Jump to content
House Price Crash Forum
Sign in to follow this  
Parkwell

What Is It Like Being The Average First Time Buyer?

Recommended Posts

I had a quick look at the most recent ONS stats and this is what I found.

Q1 2016:

Average FTB home price in UK = £211,000

Average FTB mortgage = £161,000 (76.3%)

Average income of FTB borrowers = £50,000

2014:

Average age of FTB = 31 (60.2% aged 25-34)

Apr 2015:

Median gross annual earnings for

full time employees (30+hrs/week) = £27,600

aged 22 - 29 = ~£22,511

aged 30 - 39 = ~£29,198

sources

http://www.ons.gov.uk/economy/inflationandpriceindices/datasets/housepriceindexmonthlyquarterlytables1to19

http://www.ons.gov.uk/economy/inflationandpriceindices/datasets/housepriceindexannualtables2039

https://www.ons.gov.uk/employmentandlabourmarket/peopleinwork/earningsandworkinghours/bulletins/annualsurveyofhoursandearnings/2015provisionalresults

Share this post


Link to post
Share on other sites

The people I know in 20s....have no interest in buying a place....simply not achievable....no life, dependent on others and lots of help......life is short.

To buy a place today at the same age many could buy yesterday, on one wage with own savings and still had a life....those days have gone now for a growing number of young people. ;)

Share this post


Link to post
Share on other sites

I can echo the above for those in the SE. People just live with their parents.

Up north it's a different matter though of the few I know. Most are home owners scraping by. They'd definitely be ones with less than 500 quid spare.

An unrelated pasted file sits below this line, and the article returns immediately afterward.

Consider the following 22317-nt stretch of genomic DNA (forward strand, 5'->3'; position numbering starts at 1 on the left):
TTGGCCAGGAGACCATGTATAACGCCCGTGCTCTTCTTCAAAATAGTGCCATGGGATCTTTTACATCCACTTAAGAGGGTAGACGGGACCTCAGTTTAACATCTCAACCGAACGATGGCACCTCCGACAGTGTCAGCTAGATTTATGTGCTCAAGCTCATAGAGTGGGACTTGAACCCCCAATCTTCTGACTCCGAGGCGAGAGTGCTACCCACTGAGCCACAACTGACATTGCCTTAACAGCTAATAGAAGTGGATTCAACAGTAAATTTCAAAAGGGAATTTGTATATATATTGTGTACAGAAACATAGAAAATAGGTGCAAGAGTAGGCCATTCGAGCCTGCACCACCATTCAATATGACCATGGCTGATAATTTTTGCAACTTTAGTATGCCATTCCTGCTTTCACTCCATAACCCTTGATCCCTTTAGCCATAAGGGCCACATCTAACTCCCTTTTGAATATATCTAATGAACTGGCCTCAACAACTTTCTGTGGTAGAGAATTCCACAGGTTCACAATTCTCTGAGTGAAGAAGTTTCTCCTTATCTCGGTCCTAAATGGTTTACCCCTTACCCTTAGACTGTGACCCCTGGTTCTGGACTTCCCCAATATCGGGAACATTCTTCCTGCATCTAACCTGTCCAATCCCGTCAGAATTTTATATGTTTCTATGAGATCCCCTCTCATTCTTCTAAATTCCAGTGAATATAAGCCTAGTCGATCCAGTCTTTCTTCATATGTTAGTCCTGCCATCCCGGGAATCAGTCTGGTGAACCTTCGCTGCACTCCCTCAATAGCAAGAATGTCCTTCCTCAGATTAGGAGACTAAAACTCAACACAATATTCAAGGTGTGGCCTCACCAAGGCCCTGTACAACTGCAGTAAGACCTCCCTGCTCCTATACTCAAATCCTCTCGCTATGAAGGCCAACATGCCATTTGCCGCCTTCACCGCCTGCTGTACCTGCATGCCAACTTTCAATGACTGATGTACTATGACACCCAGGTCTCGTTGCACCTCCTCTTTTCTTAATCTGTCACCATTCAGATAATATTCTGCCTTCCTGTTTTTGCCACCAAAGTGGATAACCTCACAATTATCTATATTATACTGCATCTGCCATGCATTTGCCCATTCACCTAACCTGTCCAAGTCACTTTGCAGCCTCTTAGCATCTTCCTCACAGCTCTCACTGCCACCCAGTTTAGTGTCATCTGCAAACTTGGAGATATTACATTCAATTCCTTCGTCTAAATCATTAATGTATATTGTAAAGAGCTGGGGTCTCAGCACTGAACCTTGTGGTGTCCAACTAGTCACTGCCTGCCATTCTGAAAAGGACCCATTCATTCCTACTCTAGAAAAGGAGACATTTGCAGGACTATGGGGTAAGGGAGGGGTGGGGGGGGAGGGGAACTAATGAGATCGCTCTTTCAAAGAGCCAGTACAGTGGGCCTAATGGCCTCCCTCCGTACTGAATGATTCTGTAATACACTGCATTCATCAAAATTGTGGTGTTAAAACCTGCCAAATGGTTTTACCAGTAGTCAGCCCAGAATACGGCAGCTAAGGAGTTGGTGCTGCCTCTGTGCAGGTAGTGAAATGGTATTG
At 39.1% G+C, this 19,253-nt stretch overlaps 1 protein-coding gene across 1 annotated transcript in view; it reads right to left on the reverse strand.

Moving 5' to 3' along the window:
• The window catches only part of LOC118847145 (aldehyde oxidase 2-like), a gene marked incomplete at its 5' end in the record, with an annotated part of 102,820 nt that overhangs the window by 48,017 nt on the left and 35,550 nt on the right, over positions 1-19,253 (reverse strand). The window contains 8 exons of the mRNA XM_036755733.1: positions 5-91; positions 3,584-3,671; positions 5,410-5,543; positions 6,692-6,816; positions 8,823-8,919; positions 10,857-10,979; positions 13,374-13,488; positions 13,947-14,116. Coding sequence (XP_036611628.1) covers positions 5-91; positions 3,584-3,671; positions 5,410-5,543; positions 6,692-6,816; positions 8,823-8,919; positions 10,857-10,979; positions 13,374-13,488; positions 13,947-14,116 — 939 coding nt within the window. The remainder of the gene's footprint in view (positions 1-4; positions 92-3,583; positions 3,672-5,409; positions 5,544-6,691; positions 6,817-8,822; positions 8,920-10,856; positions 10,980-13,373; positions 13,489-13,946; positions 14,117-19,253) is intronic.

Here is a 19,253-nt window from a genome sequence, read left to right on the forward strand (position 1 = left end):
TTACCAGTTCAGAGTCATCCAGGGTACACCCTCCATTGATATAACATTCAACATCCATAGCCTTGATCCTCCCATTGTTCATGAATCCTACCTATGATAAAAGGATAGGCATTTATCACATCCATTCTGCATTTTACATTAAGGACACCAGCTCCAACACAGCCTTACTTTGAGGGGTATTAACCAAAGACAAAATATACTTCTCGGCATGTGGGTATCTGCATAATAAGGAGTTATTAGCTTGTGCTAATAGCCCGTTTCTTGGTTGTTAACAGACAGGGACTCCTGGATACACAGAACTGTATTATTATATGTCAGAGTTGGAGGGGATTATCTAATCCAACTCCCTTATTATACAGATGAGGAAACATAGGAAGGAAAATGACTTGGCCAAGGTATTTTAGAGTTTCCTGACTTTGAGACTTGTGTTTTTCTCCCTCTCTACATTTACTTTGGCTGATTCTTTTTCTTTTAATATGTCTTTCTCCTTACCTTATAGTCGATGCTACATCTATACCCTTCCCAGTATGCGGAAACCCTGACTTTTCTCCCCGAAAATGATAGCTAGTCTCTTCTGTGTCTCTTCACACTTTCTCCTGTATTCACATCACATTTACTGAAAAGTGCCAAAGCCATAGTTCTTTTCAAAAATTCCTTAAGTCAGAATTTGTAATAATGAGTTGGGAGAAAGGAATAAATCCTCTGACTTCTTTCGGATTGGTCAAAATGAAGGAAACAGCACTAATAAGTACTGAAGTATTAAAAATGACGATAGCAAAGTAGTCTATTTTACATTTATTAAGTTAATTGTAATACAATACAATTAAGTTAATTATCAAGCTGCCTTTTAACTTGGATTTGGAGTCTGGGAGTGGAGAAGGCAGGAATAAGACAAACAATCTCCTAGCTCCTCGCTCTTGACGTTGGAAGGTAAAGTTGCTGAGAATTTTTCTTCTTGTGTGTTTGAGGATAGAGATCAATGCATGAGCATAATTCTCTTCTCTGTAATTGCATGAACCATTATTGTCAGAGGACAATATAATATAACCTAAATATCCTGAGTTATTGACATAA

Share this post


Link to post
Share on other sites

I can echo the above for those in the SE. People just live with their parents.

Up north it's a different matter though of the few I know. Most are home owners scraping by. They'd definitely be ones with less than 500 quid spare.

Yes in London and SE...living with parents or a shared house like students but working full time.......No way could the kids of today same age, doing exactly the same job, buy the same property......sold down the river big time. ;)

Edit to say:......could in a strange kind of way work out to be an advantage not a disadvantage, I would advise them today not to buy, just my opinion, the tipping point has passed the equilibrium.....

Edited by winkie

Share this post


Link to post
Share on other sites

The average FTB in London needs £77,000 https://www.theguardian.com/business/2015/may/04/first-time-buyers-need-to-earn-77000-a-year-to-live-in-london.

And that was last year, so will have increased since then.

Plus think what 3.5x of that salary gets you. £269,000 so a flat in zone 5 or 6.

So what percentage of FTBers in the age bracket of 20 to 35 say earn £77,000.......having it out with someone today who is sure most people that live in London, within M25 are on + £50k salaries and £70k not out of the ordinary.....what world are they living in I wonder? ;)

Share this post


Link to post
Share on other sites

London was £84k salary buying a £414k property with a £123k(!) deposit and £291k mortgage in Q1 from the ONS data Parkwell posted

Share this post


Link to post
Share on other sites

London was £84k salary buying a £414k property with a £123k(!) deposit and £291k mortgage in Q1 from the ONS data Parkwell posted

How many first time buyers earn £84k......5%?.........how many first time buyers have £123k in cash savings....2%?

What about the 95%?

Share this post